First we find her sitting alone in a ruined land singing a song – and, at the moment, we don’t listen too closely. It’s just a song. Yet, as the plot progresses, as we come to learn of the great war between the Ura and the Caelondians, the history of the song becomes clear: It is an explicit threat, from one nation to another, that their protections won’t be enough, that they will lose everything. Zia isn’t thinking about that when she sings. She just sings the words, words she probably learned before she even knew what they meant, without realizing that those words were written from the same hatred that caused the ruin within which she sits. But Zulf knows: He grew up with this hatred, and spent most of his life fighting against it, only to succumb to it at the very end. This is poignantly accurate to the way art and culture intersect: Children learn old songs, songs so old that often their parents and grandparents don’t know where they came from. Yankee Doodle was a song made to mock American soldiers before and during the American revolution, which was then appropriated by the American soldiers and used to mock the British; It was not always a Tiger that was caught and released in Eeny, Meeny, Miny, Moe; and Ring Around The Rosey, though it is probably not, in fact, a song about the plague, could just as easily have been.

It doesn’t take ages for meaning to be lost, either, for strange and unsettling messages to be repeated uncritically, coded hatred pretending to irrelevance, eluding the understanding of those who repeat the words. Sometimes, as soon as the words are said, some weight of meaning is already hidden. Though overtly racist and sexist rhetoric have fallen out of vogue, it is common and easy to code the same sentiment behind words that are less obviously dehumanizing. Art is a beautiful expression of the culture it emerges from, but by the same token every toxic component of that culture is brought to its surface. Even as Zulf sought to build peace, even as Zia grew up in Caelondia innocent of the hatred of her ancestors, that hatred was borne forwards, through the songs she learned, and others like them, that were taught to Caelondian children. It shaped their world, just as similar sentiments shape ours.

Think I’ll go where it suits me
Movin’ out to the Country
With everyone, oh everyone
Before we all become one

I had hoped that Transistor would play with these ideas more, especially since the protagonist is herself a singer, performed by the same artist as Zia, and is presented as one who is influential within Cloudbank, but I never felt that this aspect was fully realized. Maybe it’s just that Cloudbank’s immediate past is one of peace and prosperity, and less likely to produce the kind of scars that bleed into music, or maybe the sentiment is more abstracted than the explicit threat of “Build That Wall”, but I never understood quite what Red’s music was meant to say about her society.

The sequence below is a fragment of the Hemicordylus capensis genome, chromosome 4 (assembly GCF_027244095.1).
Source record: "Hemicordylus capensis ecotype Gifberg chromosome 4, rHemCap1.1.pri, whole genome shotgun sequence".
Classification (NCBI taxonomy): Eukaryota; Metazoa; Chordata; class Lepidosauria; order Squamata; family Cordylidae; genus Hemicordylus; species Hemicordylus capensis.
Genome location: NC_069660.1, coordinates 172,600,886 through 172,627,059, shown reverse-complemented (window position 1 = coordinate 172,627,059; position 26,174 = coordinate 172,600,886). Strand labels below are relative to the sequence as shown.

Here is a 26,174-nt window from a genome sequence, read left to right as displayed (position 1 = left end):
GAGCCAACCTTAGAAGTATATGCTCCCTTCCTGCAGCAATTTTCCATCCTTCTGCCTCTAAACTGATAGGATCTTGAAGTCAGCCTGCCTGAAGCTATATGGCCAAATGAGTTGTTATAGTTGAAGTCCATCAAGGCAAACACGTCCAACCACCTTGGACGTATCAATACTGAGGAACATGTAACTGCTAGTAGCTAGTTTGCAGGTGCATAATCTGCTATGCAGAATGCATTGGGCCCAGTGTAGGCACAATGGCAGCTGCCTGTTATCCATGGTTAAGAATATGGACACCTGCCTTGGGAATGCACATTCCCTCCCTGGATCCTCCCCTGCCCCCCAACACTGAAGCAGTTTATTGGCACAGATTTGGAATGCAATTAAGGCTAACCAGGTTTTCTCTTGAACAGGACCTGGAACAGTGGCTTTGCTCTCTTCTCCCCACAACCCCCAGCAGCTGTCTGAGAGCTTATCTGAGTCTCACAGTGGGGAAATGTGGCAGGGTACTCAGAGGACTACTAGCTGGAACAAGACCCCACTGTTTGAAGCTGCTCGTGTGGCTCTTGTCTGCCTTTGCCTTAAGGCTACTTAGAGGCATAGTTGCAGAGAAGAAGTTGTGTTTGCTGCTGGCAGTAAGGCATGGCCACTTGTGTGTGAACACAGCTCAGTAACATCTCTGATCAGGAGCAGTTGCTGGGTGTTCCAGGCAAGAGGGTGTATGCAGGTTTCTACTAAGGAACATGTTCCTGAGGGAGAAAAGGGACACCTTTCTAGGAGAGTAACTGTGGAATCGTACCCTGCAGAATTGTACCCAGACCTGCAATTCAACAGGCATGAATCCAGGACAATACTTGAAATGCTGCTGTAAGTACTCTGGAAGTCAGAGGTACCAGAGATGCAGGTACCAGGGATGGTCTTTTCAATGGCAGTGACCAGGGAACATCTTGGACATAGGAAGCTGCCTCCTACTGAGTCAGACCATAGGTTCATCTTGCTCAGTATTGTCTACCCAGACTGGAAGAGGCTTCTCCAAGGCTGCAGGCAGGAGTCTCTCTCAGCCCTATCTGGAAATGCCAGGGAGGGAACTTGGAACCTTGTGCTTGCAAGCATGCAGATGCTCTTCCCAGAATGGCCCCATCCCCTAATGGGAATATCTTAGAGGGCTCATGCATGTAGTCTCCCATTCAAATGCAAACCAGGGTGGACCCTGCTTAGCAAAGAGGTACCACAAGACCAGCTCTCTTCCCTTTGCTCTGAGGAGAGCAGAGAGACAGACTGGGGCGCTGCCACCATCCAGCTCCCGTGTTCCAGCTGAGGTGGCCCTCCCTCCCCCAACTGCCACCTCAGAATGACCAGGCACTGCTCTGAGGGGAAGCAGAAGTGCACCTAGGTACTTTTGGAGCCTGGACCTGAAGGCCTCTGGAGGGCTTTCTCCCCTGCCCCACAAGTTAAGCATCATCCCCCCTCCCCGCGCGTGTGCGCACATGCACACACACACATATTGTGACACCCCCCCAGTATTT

Reading over what I’ve written here, everything I’ve said seems to compare Transistor unfavorably to Bastion – and yet, that’s not how I feel at all. I like them both equally. However, what I love about Transistor is the confidence and skill of its aesthetic and execution, while what I love about Bastion is the universality and poignancy of its ideas. Together, though, these games are more than the sum of their parts, riffing on similar ideas in slightly different iterations. I can only hope that whatever comes next from SuperGiant games is able to marry Bastion’s empathy and insight with Transistor’s confident execution of aesthetic and gameplay details. Wherever they choose to go with their next project, I look forward to seeing it.

I see your star
You left it burning for me
Mother, I’m here

 

I’ve barely touched Brothers, but I have a big ol’ followup to my Transistor piece in the works now. I will finish it SOMETIME. I think this might be a bit more in line with traditional criticism than my previous approach of “these are some feelings this game made me feel”, but I don’t actually know. I’m not paid to be a critic. I’m not paid.

Bleh.

Okay. I’m done working on Turncoat for now. It was going okay, but I just have zero passion for the project at the moment.  I think it might be worth picking back up at some point, but right now I have no enthusiasm for it and, alongside time, enthusiasm is my most valuable resource. I’m going back to working on EverEnding for a while. I just had a nice little work session where I got a bit more progress done on the detail behavior editor, and I don’t think it should take me too long to get back into the swing of things.